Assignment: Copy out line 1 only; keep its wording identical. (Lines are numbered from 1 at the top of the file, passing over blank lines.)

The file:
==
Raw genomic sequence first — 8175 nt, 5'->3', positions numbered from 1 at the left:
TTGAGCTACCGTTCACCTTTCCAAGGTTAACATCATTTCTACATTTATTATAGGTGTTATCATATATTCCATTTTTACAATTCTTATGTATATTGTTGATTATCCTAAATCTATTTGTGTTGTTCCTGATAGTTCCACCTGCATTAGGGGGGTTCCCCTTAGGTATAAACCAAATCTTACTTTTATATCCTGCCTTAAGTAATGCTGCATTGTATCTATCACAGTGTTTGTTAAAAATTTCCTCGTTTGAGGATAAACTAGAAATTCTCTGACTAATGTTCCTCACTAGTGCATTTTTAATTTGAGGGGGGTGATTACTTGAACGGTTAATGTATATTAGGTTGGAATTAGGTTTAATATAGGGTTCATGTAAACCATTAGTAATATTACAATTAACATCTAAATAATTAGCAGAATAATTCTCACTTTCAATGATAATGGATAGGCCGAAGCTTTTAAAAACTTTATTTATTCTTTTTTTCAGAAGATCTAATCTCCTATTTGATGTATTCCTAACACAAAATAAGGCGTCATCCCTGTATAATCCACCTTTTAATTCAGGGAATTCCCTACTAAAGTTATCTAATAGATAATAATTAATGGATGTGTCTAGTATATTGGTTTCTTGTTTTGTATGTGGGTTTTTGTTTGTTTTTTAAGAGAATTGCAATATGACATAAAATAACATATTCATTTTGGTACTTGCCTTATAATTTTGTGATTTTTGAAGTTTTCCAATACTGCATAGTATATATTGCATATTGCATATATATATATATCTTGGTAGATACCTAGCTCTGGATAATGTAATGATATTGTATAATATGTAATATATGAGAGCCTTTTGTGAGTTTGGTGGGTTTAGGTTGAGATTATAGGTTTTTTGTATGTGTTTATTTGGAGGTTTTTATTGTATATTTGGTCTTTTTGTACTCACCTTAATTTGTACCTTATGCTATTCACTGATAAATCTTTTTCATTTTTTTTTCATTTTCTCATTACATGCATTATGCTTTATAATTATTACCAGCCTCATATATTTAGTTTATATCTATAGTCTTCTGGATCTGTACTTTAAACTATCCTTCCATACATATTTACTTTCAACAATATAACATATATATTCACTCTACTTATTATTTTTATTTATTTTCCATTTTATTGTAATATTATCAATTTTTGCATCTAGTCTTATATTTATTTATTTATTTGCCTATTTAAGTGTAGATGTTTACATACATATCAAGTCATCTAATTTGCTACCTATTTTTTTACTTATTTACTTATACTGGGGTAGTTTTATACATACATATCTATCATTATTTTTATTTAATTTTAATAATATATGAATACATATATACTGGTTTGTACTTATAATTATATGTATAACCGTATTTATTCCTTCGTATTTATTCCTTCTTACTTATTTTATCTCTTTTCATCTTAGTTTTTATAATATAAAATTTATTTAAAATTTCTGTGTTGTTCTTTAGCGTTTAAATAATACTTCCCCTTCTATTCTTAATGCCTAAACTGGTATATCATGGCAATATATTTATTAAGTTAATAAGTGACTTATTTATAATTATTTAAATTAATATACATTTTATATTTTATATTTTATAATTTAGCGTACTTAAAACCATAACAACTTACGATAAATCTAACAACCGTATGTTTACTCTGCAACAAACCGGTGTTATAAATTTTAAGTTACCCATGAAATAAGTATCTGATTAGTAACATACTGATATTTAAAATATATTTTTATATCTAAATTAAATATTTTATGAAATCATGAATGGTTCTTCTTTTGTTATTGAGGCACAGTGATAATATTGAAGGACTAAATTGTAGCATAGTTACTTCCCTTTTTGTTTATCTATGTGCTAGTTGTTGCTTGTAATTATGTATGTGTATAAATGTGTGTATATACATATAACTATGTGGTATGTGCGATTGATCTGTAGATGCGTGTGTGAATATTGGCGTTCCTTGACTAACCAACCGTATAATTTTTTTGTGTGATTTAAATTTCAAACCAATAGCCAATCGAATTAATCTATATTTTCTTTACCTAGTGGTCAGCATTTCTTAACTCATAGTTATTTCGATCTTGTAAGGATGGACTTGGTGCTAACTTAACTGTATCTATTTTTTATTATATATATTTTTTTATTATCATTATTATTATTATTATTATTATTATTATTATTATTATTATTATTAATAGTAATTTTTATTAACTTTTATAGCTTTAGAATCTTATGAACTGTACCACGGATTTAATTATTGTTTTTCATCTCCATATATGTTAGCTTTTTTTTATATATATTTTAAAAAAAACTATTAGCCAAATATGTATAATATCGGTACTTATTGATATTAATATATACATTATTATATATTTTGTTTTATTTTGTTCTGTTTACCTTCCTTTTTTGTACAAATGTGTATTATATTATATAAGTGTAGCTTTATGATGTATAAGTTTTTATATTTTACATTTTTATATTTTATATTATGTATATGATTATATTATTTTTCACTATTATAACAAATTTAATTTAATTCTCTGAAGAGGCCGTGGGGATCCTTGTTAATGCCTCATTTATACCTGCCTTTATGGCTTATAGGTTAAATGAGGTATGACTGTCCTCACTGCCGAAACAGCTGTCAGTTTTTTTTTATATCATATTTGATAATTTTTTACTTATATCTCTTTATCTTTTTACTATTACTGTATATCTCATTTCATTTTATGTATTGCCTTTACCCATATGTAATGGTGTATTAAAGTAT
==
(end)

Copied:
Raw genomic sequence first — 8175 nt, 5'->3', positions numbered from 1 at the left: